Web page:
FIGS. 11 through 14 show a preferred drive pawl 240. Drive pawl 240 can include support area 300. FIG. 11 is a perspective view of drive pawl 240. FIG. 12 is a top view of drive pawl 240. FIG. 13 is a side view of drive pawl 240. FIG. 14 is a rear view of drive pawl 240. FIG. 7 is a perspective view showing drive pin 440 mounted in drive pawl 240 and also mounted in second drive plate 350. One of the problems with prior art torque wrenches is bending or failure of drive pin 440. Typically, drive pin 440 is supported by first and second plates 260,270. However, with large forces drive pin 440 can deflect/bend between plates 260,270 causing fatigue and other problems. In one embodiment drive pawl 240 can include support area 300. Support area 300 can provide intermediate support (between plates 260,270) to drive pin 440 and resist bending of drive pin 440. Support area 300 can extend from plate 260 to plate 270. In an alternative embodiment support area does extend from plate 260 to plate 270. In another alternative embodiment support area 300 comprises a support post. In another embodiment support area 300 substantially follows the curvature of drive pin 440.
It has been found that in prior art wrenches the sides of the drive pin touch the interior of the wrench body during motion. This can cause wear, scratching, gouging, and premature failure of bodies along with drive pins. During torque wrench operation drive pins can shift to one side until contacting the interior of the wrench bodies. Because of the large forces placed on drive pins during operation the drive pins will tend to flex and their sides extending outward even further. As the drive pins are moved through an arc around the drive gears, the side of the drive pin contacting the interior of the drive body can wear, gouge, scratch, scar, or otherwise impair the interior of the drive body. This mechanism can continue (as the drive pin can move over even more where a groove appears in the wall of the body) until the drive body needs repair or replacement. In one embodiment first and second ends 460,470 of drive pin 440 are restricted from touching the interior 40 of body 30. In one embodiment first and second plates 340,350 can respectively include recessed areas 345,355, instead of bores therethrough. Recessed areas 345,355 will prevent either first or second end 460,470 from contacting interior 40 of body 30 and wearing interior 40 of body 30. In another embodiment first and second ends 460,470 of drive pin 440 have their movement restricted past first and second drive plates 340,350. Instead of recessed areas 345,355, bars/restrictors can be placed in bores which replaced recessed areas 345,355. In another embodiment, a wear plate can be placed on interior 40 of body 30—which wear plate tracks the movement of drive pin 440. In another embodiment interior 40 of body 30 can be coated with a material to resist wear from first and second ends 460,470 of drive pin 440. In another embodiment the hardness of interior 40 of body 30 can be made harder than the hardness of drive pin 440. Because drive pin 440 is softer in this embodiment, drive pin 440 will wear instead of interior 40 of body 30.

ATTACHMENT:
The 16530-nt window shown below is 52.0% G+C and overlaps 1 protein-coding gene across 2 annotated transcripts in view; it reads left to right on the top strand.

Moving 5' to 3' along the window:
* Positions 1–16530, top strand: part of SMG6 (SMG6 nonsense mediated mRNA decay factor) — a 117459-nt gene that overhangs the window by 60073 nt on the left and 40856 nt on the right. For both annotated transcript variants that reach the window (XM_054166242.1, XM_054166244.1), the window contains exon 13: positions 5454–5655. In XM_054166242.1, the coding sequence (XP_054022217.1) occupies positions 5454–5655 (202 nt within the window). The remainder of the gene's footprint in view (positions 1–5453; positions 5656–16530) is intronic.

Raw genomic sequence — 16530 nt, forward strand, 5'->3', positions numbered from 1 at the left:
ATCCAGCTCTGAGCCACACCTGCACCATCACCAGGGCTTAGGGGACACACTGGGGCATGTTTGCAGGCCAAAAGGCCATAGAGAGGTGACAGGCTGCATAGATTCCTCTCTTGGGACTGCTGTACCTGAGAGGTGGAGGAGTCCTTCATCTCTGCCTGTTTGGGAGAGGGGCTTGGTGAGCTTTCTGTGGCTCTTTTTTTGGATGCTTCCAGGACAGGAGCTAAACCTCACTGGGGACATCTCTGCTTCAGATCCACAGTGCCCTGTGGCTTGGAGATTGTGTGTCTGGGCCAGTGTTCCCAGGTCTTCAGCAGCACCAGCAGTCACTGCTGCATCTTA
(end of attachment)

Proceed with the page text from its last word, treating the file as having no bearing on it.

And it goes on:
In another embodiment drive pin 440 and drive plates 340,350 can be configured to resist side to side movement of drive pin 440. This can be accomplished by a variety of means, such as by beveling first and second ends 460,470 of drive pin 440 to mate with openings in first and second drive plates 340,350. In another embodiment the center 445 of drive pin 440 can have a larger cross section than the first and second ends 460,470. The larger drive pin 440 cross section in the center 445 would resist movement of drive pin 440 from side to side beyond first and second drive plates 340,350 and resist contact by drive pin 440 with body 30. In another embodiment a restriction can be placed on drive pin 440 to restrict side to side movement of drive pin 440 past drive plates 340,350. Such a restriction could include a projection from drive pin 440 on either or both sides of drive pin 440. The projections can include one or more annular rings, set screws, rods, spikes, arms, or other projections. In another embodiment drive plates 340,350 can be mechanically linked with drive pin 440 to prevent side to side or lateral movement of drive pin 440. Such mechanical linkage can include set screws, snap rings, or other linkages. For example, snap rings can be placed on either side of drive pin 440, but on the inside of drive plates 340,350 and these snap rings would resist side to side movement of drive pin 440. As another example, set screws could be used between drive plates 340,350 and first and second ends 460,470 of drive pin 440 mechanically connecting the plates to the drive pin. However, this use of set screws is not preferred because it would resist relative rotation of drive pin 440 and drive plates 340,350. In another embodiment drive pin 440 can be fastened to drive plates 340,350 by welding or an adhesive.